our peace of mind and mental well being.
we realize this, we must apply panna (insight) based on the four noble truths (ariya-sacca)
and the three characteristics of existence (ti-lakkhana) inherent in all
conditioned phenomena namely, being inconstant (anicca), stressful (dukkha), and
anatta (not-self) to eliminate them. If we cling to anything in this world we would be consumed by
stress, sorrow and pain because they are impermanent, subject to change and
dissolution and are not ours or ourselves such as our body for example, which we
can see clearly will get old, get sick and die one day, sooner or later.
If we cling to it we would then wish it to live for as long as possible
which is a form of greed or craving that runs contrary to the truth of the
Buddha’s teaching that says all bodies are impermanent, cause stress and
anguish, and not a self.
we have the Dhamma teaching residing in our mind to remind us of the truth of
the ti-lakkhana we would be able to eliminate our attachment to our body because
it’s like a lump of burning coal that would burn our hands if we scoop it up. But
if we merely look, it would not cause us any pain, because the body is just a
lump of the four physical elements namely, earth (solidity), water (liquidity),
wind (gas) and fire (heat) that our deluded mind happens to take possession of.
If we know this and let go of our clinging, it would then not cause us
any pain or anguish. It’s similar to taking possession of a plot of land that
doesn’t belong to anybody and claims it to be our property. If someone should snatch it away from us we would be sorry
because we were attached to something that doesn’t really belong to us in the
first place and would not permanently remain with us anyway. Our body is like
this plot of land that we stake our claim to by considering it to be ours and
ourselves. When it becomes old,
sick and dies, we would be consumed by sorrow and pain because we lack panna or
insight into its true nature.
we continually contemplate on the truth of the three characteristics of
existence such as anicca (impermanence), dukkha (stress) and anatta (not-self),
we would not dare to cling to anything or wish for things to be as we would like
them to be, but instead we’d let them be as they are and will be, and be ready
to see them depart even if they are our possessions.
If we could really do it, then we wouldn’t be consumed by pain and
sorrow because we have panna (wisdom) and vipassana (insight) to eliminate the
kilesa from our mind leaving it peaceful, content and blissful.
We’d have achieved the supreme bliss that the Buddha had pointed out to
us by declaring that the happiness of this world can never equal or surpass the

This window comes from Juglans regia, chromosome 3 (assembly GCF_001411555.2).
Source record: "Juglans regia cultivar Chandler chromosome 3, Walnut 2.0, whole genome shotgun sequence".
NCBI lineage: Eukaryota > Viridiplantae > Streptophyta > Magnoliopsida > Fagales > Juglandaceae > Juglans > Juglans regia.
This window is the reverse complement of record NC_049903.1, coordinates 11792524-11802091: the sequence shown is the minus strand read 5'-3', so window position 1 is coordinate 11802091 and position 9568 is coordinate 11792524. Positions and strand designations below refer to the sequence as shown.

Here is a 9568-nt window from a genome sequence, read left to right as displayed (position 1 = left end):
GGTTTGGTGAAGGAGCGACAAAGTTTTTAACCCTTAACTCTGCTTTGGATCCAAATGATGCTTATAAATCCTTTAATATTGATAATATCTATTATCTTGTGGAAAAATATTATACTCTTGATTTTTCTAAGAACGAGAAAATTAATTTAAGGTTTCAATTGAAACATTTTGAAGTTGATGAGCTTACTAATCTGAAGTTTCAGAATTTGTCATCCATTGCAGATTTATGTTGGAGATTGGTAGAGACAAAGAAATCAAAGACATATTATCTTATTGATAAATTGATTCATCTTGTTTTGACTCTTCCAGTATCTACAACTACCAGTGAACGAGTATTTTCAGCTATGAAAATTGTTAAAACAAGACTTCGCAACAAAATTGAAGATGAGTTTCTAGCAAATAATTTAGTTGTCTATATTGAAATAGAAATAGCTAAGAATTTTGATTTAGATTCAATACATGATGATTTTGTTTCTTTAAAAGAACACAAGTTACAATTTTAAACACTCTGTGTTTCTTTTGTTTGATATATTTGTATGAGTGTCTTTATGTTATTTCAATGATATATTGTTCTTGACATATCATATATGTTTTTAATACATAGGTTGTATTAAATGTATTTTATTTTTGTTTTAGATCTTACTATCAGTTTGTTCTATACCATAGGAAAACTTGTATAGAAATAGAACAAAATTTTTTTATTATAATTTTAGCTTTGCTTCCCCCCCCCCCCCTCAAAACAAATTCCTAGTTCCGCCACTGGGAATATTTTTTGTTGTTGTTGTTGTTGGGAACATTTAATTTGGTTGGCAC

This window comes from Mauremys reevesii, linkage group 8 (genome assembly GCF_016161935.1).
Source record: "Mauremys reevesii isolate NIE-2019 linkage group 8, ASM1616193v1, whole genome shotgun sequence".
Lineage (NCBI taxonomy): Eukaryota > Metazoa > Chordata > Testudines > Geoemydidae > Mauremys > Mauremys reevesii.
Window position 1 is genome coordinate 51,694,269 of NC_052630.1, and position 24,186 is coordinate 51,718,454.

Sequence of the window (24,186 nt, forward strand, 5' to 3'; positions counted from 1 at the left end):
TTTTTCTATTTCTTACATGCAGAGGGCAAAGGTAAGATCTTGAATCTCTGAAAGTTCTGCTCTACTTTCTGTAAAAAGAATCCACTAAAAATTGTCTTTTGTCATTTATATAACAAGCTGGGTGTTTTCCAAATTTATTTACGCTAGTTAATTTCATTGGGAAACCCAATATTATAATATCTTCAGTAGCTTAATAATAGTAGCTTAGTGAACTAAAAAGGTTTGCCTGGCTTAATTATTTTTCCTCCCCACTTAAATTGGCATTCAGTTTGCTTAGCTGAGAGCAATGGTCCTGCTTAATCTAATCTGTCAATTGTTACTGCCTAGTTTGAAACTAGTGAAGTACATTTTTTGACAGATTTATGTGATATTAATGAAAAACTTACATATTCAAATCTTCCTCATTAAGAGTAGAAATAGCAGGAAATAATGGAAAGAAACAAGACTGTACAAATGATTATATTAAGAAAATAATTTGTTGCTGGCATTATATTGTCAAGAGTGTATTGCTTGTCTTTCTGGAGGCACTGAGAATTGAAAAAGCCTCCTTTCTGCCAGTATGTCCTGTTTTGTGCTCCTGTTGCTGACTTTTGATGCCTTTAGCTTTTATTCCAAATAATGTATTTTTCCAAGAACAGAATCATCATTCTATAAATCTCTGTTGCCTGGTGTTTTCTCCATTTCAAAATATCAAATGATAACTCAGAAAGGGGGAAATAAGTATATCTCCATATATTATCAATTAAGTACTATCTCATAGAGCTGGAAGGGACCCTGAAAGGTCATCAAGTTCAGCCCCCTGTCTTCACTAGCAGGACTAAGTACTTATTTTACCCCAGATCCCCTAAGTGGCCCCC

supreme bliss that arises out of a mind permanently subdued by the total removal
of the kilesa from the mind.
bliss that results from the development of samadhi (concentration) is not this
supreme bliss because of its temporary nature.
Once the mind emerges from this samadhi, the kilesa which were also
subdued by the power of samadhi would also emerge to wreak havoc on the mind
again, which is not the same as the supreme bliss that results from the work of
panna (wisdom) that has completely eradicated the kilesa from the mind, not
allowing them to ever return again, like the minds of the Buddha and his noble
disciples. If we truly aspire to this supreme bliss, we must develop both
samadhi and panna. Do not be
content with just samadhi because it’s like a piece of rock sitting on a patch
of grass preventing the grass from growing.
But when the rock is removed the grass would eventually grow again,
because it was not uprooted, just like the kilesa, which can’t be uprooted by
samadhi alone. We need panna (wisdom) or vipassana (insight) to do the job.
after we have developed samadhi we must then turn to the development of panna or
vipassana by continually contemplating on the characteristics of all conditioned
phenomena such as the five khandha or the five physical and mental components of
our existence namely, rupa (body), vedana (feeling), sanna (memory or perception),
sankhara (thought), and vinnana (sensory awareness) as being impermanent,
stressful and not-self. By
continually contemplating on these three characteristics of conditioned
phenomena panna (wisdom) would gradually transform from conceptual to practical.
Conceptual wisdom is contemplation of the truth while practical wisdom is
the application of the truth in our daily life like when we get sick and become
anxious. We must let go of our
attachment to the body if we want to eliminate our anxiety.
We should always be vigilant by constantly developing panna and vipassana
after we emerge from samadhi.
contemplating for a while, the mind gets tired.
We must then return to samadhi for a rest, after having rested we would
then do more contemplation. This is
the way to develop samadhi and panna - they go together like the left and right
foot we use for walking, taking turns stepping.
Don’t listen to those who say skip samadhi, develop panna straight away,
or those who say once you have developed samadhi, panna would automatically
appear. These views are not correct. In
fact both of them have to be cultivated and developed, one at a time
alternatively. They perform
different duties. Samadhi is for resting and recharging the mental energy, while
panna is like a knife for cutting our attachment to things that agitate and vex
must watch what we are getting into in our practice.
If we are devoting all our time to samadhi even after we have already
mastered it, we should turn to developing panna or vipassana by contemplating on
the three characteristics of all conditioned phenomena such as our body, feeling,
memory, thought and sensory awareness. But if we are engaging entirely in
contemplating without the support of samadhi, we could become more deluded by
our contemplation, by thinking that we have become enlightened when no such
thing has actually occurred. We
should therefore rest and recharge the mind from time to time to keep it in
balance. Samadhi and panna are
interdependent; they support and assist each other.
Cultivating both would make our journey toward nibbana smooth and trouble-free.